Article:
A couple other interesting points from the article:

BART has entered into preliminary discussions with potential vendors to provide Internet service on its trains, but there are no concrete plans to move forward, said Jim Allison, a BART spokesman.


Caltrain, is planning to provide high-speed Internet service, but full coverage is still a year or so away

Bruce Schneier Facts

Bruce Schneier, like Chuck Norris, now has his own dedicated facts database. Here are a couple little-known facts about Bruce Schneier: Bruce Schneier’s secure handshake is so strong, you won’t be able to exchange keys with anyone else for days and also Bruce Schneier doesn’t need to hide data with steganography – data hides from Bruce Schneier. So anyway, check out the facts, and also check out the latest Everybody Loves Eric Raymond which covers some more interesting Schneier facts (actually, check out the earlier ELER strips as well, they are pretty funny).

Stolen from ELER

NASA SWIFT: Real-Time GRB Data

Stars have this annoying habit of blowing up when they run out of fuel. Sometimes the star is especially large, resulting in cones of intense gamma-ray radiation being emitted along the star’s axis of rotation. The scientific community calls these beams gamma-ray bursts. GRBs, as they’re sometimes called, are powerful enough to travel billions of light years and punch right through the Earth’s particle field. This field, the Van Allen belt, is named after Dr. James Van Allen, who passed away last Wednesday.

With the increasing density of DRAM cells and the shrinkage of FET gates to mere atoms, it doesn’t take a lot of energy to screw up the delicate progression of ones and zeros through your machines. If you’ve been experiencing inexplicible stability problems, you might want to see if a GRB occured during the crashes. But how? Enter SWIFT.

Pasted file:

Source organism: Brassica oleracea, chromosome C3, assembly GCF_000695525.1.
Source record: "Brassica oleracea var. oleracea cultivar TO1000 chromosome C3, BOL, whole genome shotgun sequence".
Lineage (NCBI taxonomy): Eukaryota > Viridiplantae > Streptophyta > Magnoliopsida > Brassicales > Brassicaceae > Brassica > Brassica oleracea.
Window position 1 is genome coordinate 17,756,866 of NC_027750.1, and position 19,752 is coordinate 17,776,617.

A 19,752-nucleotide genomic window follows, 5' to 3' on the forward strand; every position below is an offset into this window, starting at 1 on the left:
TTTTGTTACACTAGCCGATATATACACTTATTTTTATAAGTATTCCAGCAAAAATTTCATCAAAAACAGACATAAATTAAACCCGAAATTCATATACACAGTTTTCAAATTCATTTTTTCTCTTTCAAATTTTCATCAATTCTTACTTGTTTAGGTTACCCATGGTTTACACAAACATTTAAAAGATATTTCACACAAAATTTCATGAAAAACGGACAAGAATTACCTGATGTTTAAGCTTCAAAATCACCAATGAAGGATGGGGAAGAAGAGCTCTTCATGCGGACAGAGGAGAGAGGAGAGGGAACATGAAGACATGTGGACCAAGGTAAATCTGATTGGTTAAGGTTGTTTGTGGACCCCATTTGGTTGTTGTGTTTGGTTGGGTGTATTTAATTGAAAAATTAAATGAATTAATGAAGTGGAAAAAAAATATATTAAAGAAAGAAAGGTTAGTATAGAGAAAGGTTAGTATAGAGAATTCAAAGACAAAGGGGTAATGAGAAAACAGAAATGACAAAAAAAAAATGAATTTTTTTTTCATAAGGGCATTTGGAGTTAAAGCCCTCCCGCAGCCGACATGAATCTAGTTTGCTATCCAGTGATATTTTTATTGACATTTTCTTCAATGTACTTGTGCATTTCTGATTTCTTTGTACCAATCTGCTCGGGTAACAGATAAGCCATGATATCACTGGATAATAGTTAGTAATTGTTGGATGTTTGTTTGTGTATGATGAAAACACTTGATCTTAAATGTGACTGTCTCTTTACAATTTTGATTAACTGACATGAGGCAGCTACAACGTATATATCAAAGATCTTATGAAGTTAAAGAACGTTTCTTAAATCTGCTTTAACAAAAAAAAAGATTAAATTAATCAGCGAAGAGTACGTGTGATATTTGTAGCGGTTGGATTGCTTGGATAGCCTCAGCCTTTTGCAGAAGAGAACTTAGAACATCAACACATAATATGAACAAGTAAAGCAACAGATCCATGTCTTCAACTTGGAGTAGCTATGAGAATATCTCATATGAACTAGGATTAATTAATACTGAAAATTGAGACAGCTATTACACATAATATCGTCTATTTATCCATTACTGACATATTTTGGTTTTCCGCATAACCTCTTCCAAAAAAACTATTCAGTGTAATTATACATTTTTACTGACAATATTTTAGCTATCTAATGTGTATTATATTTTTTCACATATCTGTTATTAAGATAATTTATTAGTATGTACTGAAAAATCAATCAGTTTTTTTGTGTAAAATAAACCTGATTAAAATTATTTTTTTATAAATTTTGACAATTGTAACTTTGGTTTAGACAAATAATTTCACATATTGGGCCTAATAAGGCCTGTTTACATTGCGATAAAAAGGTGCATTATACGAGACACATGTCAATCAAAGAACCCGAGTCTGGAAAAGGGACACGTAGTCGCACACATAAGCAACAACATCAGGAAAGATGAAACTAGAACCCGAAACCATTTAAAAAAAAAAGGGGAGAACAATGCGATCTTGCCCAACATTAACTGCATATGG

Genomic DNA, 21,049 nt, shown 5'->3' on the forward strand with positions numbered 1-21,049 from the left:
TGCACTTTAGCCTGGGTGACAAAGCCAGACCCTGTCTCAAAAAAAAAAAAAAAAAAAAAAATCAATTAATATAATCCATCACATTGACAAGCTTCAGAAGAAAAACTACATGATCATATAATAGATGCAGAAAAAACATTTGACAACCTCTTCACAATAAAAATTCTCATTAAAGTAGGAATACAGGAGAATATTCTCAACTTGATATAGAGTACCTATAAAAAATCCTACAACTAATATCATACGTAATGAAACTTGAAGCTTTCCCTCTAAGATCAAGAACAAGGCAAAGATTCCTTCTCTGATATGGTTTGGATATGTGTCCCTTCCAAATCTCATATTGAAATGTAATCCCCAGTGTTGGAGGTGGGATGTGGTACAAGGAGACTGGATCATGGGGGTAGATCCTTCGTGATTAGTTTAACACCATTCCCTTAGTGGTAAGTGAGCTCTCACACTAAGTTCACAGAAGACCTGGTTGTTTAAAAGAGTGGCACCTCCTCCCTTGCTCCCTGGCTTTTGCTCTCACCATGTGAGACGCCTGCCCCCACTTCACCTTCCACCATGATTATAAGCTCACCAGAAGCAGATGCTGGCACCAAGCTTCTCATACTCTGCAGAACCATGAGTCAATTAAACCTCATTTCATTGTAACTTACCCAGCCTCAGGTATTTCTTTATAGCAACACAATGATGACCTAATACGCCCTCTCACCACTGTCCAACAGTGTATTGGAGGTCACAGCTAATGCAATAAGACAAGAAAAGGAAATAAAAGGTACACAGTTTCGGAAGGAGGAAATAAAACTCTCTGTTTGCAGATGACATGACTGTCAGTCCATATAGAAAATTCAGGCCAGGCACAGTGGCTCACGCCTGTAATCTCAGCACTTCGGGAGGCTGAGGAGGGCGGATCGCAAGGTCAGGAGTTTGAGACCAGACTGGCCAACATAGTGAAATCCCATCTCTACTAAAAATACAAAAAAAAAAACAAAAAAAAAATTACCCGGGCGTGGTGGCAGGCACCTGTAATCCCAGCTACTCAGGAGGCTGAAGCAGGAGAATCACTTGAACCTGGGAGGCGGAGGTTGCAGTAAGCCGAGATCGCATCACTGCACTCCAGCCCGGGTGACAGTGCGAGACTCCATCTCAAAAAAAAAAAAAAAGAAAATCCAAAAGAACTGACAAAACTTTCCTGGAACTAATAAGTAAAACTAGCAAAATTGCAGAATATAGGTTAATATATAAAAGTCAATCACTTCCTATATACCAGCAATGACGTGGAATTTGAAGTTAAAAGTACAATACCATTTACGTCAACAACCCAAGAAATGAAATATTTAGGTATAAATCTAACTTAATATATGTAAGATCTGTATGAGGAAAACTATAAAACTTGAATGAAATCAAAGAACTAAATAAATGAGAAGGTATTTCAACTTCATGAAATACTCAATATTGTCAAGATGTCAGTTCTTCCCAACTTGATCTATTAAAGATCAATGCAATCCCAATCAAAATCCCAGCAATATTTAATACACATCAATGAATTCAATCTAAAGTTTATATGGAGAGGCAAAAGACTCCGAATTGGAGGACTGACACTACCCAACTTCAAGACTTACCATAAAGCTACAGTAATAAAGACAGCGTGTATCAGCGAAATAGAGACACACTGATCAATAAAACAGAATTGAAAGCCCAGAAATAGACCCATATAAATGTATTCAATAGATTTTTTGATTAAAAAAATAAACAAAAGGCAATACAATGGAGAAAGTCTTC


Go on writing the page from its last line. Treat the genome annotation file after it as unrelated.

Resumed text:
SWIFT, an orbital GRB detector launched by NASA a few years ago, watches for gigantic space explosions from orbit. When they occur, the satellite reorients itself towards them to gather as much data as possible on these short-lived events. The resulting data, being a product of the Executive branch of the US federal government, is available for free on NASA”s SWIFT site.

OS X Leopard gets DTrace

Amidst all the hype about Apple’s entrance into the PC workstation business, you may have missed the official confirmation that Sun’s DTrace is now in OS X 10.5.  Although we didn’t get to use DTrace on the Solaris images at CTF this year due to incompatibilities with the Solaris Zones mechanism, it’s a great source of data when troubleshooting problems with your machine.

RFID and ePassport detection

Relevant to other discussions and presentations we’ve had at MRL, here is a video on ePassport detection by flexilis, the same people who brough you the bluetooth sniper rifle. They found that despite the internal shielding that the new ePassports could be read even when open only a fraction of an inch (like it could be when bouncing around in a purse). In the video they have a video of a dummy being dragged past a trash-can rigged with a RFID reader which triggers a mock explosion.